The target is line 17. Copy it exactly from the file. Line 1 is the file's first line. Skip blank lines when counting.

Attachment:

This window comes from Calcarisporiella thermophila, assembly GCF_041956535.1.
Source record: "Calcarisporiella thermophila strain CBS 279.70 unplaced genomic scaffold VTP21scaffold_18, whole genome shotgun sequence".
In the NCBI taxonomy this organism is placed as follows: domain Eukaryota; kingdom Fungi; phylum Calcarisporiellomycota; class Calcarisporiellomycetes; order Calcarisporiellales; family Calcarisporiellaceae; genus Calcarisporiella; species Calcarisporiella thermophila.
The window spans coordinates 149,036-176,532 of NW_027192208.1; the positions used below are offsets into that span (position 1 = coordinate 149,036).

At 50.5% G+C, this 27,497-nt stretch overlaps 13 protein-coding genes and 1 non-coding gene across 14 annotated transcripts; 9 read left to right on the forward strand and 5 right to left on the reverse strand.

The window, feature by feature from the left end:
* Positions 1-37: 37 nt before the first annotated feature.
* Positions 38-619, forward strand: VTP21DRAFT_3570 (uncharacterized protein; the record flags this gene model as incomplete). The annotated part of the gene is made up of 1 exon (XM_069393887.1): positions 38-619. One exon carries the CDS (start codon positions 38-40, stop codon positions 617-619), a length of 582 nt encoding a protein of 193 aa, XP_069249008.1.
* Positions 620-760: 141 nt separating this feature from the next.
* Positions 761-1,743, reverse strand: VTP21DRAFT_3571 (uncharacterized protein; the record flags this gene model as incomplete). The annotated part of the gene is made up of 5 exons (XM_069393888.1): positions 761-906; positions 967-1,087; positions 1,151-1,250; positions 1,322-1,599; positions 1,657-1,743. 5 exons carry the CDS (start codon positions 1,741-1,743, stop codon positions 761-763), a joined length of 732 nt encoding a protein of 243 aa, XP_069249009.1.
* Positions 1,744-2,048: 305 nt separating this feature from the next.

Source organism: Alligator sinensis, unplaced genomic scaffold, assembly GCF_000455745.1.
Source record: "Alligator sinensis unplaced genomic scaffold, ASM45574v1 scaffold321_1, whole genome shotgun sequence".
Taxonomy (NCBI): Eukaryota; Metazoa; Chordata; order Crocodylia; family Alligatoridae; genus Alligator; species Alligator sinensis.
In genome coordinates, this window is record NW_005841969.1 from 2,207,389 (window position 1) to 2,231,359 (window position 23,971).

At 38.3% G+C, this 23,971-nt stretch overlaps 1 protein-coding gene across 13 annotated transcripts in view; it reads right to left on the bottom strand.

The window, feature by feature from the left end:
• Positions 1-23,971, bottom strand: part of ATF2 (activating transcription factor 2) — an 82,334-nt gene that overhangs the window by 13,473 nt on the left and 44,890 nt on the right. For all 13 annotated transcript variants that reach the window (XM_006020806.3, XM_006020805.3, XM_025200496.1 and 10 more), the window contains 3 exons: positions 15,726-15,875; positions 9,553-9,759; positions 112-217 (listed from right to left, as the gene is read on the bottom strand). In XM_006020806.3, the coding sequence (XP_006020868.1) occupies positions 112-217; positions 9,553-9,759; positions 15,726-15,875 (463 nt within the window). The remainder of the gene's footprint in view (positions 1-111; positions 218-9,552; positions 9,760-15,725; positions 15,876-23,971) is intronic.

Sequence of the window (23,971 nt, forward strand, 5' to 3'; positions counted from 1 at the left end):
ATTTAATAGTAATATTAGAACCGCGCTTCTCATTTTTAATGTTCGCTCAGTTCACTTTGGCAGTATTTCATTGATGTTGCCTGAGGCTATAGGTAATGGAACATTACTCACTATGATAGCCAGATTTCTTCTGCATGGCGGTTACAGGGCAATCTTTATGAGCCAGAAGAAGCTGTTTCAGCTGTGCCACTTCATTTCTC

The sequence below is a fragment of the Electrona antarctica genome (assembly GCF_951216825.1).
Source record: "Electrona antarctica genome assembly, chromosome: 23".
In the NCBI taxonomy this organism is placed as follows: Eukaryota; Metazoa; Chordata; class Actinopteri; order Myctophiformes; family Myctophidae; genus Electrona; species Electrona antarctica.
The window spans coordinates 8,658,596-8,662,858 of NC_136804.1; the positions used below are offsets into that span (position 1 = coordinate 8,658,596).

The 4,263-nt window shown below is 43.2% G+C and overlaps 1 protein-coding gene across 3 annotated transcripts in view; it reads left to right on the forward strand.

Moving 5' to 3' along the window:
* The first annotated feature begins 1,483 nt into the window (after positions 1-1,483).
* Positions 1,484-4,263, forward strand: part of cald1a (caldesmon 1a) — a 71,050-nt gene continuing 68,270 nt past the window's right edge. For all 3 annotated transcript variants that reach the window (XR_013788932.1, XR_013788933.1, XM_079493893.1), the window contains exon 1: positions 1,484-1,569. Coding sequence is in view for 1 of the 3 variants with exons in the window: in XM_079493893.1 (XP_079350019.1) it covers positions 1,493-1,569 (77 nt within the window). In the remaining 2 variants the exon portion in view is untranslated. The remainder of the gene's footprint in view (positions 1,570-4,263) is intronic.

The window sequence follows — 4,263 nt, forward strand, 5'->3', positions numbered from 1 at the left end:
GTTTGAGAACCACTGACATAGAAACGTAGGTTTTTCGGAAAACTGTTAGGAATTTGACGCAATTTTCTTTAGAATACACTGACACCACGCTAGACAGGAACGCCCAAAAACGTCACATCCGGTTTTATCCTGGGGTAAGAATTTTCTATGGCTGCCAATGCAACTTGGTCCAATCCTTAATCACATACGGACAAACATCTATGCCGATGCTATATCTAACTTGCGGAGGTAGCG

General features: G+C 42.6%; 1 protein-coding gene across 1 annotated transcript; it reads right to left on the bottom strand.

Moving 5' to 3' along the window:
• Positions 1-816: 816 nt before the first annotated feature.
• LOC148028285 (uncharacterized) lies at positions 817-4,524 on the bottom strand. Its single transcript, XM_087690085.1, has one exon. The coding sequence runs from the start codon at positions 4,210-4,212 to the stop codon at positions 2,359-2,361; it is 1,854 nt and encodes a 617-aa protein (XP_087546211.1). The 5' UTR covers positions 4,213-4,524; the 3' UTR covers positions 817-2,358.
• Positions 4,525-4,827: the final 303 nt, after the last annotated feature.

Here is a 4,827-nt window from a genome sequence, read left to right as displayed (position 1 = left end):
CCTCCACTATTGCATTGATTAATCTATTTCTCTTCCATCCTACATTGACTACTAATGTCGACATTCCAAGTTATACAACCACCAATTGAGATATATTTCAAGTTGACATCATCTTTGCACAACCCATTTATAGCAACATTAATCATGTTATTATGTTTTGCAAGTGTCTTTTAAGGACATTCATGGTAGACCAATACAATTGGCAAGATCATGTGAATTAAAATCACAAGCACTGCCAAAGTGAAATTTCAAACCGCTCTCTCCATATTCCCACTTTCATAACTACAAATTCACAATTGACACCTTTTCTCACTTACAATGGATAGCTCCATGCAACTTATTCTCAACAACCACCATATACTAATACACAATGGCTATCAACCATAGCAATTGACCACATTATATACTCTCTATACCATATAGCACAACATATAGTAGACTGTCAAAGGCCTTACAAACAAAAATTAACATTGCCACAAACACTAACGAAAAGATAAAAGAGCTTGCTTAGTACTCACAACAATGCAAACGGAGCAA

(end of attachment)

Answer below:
The window, feature by feature from the left end: